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Papular Acneform Eruption With Mucositis

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A 48-year-old man with a history of ulcerative colitis that was well-controlled with adalimumab presented with a generalized acneform eruption involving the face, chest (top) and back, as well as a well-defined ovoid ulcer on the anterior aspect of the tongue (bottom) of 2 months’ duration. Prior treatment with prednisone 60 mg daily for 14 days resulted in no improvement. He denied unintentional weight loss, cyclic fever, or arthritis. A complete blood cell count with differential showed mild anemia (hemoglobin, 11.6 g/dL [reference range, 13.2–16.6 g/dL]) with a differential cell count that was within reference range for each cell type. The erythrocyte sedimentation rate was elevated at 44 mm/h (reference range, 0–22 mm/h). A 4-mm punch biopsy specimen of an indurated cystic papule on the torso was obtained.

Papular acneform eruption with mucositis

What's your diagnosis?

Behçet disease

pustular psoriasis

SAPHO (synovitis, acne, pustulosis, hyperostosis, osteitis) syndrome

steroid-induced acne


The Diagnosis: Syphilis

Histopathology revealed psoriasiform hyperplasia, endothelial cell swelling, and a brisk lichenoid inflammation with plasma cells (Figure, A). There also was pustular folliculitis in association with well-formed granulomatous inflammation and a prominent number of plasma cells (Figure, B). Treponema pallidum immunostaining showed numerous organisms in the epidermal and follicular epithelium. Rapid plasma reagin was found to be positive with a titer of 1:128. Evaluation for neurosyphilis through lumbar puncture was negative; the patient also was HIV negative. All of our patient’s skin lesions cleared after a 3-week course of weekly intramuscular benzathine G injections. Due to his substantial clinical improvement, the patient was subsequently lost to follow-up.

Histopathology of an indurated cystic papule on the torso

Histopathology of an indurated cystic papule on the torso. A, Psoriasiform hyperplasia, lichenoid inflammation with plasma cells, and endothelial cell swelling were present (H&E, original magnification ×12). B, Pustular folliculitis and granulomatous inflammation with plasma cells also were noted (H&E, original magnification ×12).

Syphilis, an infectious disease caused by the spirochete bacterium T pallidum, has a well-known natural history defined by various stages classically categorized as primary, secondary, latent, or late (tertiary).1 The classic lesion in primary syphilis is the chancre, a painless ulcer with raised borders that develops within approximately 3 weeks following the initial inoculation.2 Secondary syphilis manifests with mucocutaneous findings in up to 97% of patients, and untreated patients develop secondary syphilis at a rate of approximately 25%.3 Although mucocutaneous findings in secondary syphilis can vary widely, patients most commonly develop a diffuse maculopapular exanthem, and 40% develop mucosal findings including genital ulcers, mucous patches, and condylomata lata.1 In latent syphilis, there is seroreactivity, but otherwise there are no clinical symptoms. A clear symptomatic history of prior primary or secondary syphilis may be known or unknown. Latent syphilis is divided into early and late phases, and the World Health Organization designates 2 years after the first suspected exposure as the cutoff point for early and late latency.4 During the first 4 years of latent syphilis, patients may exhibit mucocutaneous relapses. Our patient denied any sexual activity for more than 3 years prior to presentation. Because of the start of iatrogenic immunosuppression during this period, this case was classified as late latent syphilis with mucocutaneous reactivation.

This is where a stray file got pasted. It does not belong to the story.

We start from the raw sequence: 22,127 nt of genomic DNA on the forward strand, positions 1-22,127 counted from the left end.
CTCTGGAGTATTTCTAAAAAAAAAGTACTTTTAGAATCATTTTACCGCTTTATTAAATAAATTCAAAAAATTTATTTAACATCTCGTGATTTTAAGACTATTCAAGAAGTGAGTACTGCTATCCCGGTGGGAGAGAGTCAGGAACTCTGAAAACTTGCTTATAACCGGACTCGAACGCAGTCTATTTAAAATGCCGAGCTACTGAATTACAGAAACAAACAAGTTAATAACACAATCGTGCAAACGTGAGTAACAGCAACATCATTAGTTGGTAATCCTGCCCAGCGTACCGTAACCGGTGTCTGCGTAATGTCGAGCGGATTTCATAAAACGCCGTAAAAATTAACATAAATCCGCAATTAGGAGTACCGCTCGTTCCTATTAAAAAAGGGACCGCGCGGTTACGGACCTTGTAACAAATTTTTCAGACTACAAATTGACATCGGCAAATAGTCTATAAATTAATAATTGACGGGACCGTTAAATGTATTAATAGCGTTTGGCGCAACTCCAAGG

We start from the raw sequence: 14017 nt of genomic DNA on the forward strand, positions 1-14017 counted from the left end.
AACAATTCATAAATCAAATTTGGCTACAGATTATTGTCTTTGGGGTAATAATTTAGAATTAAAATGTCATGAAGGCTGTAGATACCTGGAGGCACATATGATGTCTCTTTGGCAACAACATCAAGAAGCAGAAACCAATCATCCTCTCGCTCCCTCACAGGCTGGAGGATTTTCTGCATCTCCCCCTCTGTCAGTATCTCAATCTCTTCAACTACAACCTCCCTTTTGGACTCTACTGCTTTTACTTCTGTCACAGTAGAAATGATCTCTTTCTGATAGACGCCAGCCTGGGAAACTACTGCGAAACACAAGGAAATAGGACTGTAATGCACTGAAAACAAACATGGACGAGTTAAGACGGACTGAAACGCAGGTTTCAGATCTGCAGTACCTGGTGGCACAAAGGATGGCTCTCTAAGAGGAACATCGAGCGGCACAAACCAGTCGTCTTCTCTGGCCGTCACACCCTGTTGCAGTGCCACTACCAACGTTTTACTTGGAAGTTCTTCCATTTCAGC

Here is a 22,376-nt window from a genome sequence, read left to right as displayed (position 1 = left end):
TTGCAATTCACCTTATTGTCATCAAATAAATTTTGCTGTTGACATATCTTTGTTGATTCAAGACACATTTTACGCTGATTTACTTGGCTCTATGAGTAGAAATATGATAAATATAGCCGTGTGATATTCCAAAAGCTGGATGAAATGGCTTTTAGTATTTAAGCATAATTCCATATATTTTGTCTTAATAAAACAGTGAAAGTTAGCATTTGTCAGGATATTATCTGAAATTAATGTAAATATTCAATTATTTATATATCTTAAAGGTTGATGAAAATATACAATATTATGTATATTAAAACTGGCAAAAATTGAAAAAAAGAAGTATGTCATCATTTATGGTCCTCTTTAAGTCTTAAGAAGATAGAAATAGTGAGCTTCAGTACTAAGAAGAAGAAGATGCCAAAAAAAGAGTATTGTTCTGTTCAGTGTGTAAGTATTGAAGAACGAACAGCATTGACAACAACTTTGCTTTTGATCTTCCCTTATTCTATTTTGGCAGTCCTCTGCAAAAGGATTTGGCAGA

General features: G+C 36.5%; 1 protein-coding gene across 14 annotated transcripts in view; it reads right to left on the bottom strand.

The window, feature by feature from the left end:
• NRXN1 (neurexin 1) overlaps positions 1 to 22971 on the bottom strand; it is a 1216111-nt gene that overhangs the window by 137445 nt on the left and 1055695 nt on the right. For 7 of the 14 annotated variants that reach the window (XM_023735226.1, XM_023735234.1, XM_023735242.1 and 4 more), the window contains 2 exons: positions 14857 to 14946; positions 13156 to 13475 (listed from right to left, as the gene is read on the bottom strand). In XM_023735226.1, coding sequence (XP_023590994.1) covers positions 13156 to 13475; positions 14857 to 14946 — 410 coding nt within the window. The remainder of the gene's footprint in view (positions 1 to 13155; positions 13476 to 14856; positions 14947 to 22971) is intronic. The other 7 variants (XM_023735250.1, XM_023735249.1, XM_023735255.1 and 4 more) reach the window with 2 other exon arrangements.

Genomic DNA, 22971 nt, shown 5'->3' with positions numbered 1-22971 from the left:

Behçet disease was included within the differential diagnosis but is characterized by multiorgan systemic vasculitis that causes various mucocutaneous findings including aphthous ulcers, papulopustular lesions, and genital ulcers.5 Histopathologic features are nonspecific, and the clinical finding of recurrent genital and oral ulceration should be present for diagnosis. This disease predominantly occurs in East Asian or Mediterranean populations and is otherwise rare in White individuals.

SAPHO (synovitis, acne, pustulosis, hyperostosis, osteitis) syndrome is a rare disorder consisting of skin, joint, and bone manifestations.6 Severe acne generally is accompanied by palmoplantar pustulosis along with pain and joint tenderness involving the anterior chest and axial skeleton, both of which were absent in our patient.

Pustular psoriasis can be localized or generalized. Localized presentations frequently are acral and may be associated with a variable degree of nail dystrophy and arthritis. Generalized presentations are characterized by hyperemic, well-defined patches with variable numbers of pustules.7 The pustules are the consequence of exuberate neutrophilic exocytosis into the epidermis and are nonfollicular.

Steroid-induced acne may be considered in the proper clinical setting of an acneform eruption with a prior history of systemic steroid treatment. However, additional findings of mucositis would not be expected, and although our patient was prescribed prednisone from his primary care physician prior to presentation to our clinic, this medication was given after the onset of the cutaneous eruption.

Syphilis commonly is referred to as the great mimicker due to its potential diverse morphologic presentations, which can involve acneform eruptions, though rare.8 In the setting of mucositis, generalized acneform eruptions should raise suspicion for the possibility of syphilis, even in the absence of other more classic cutaneous features.

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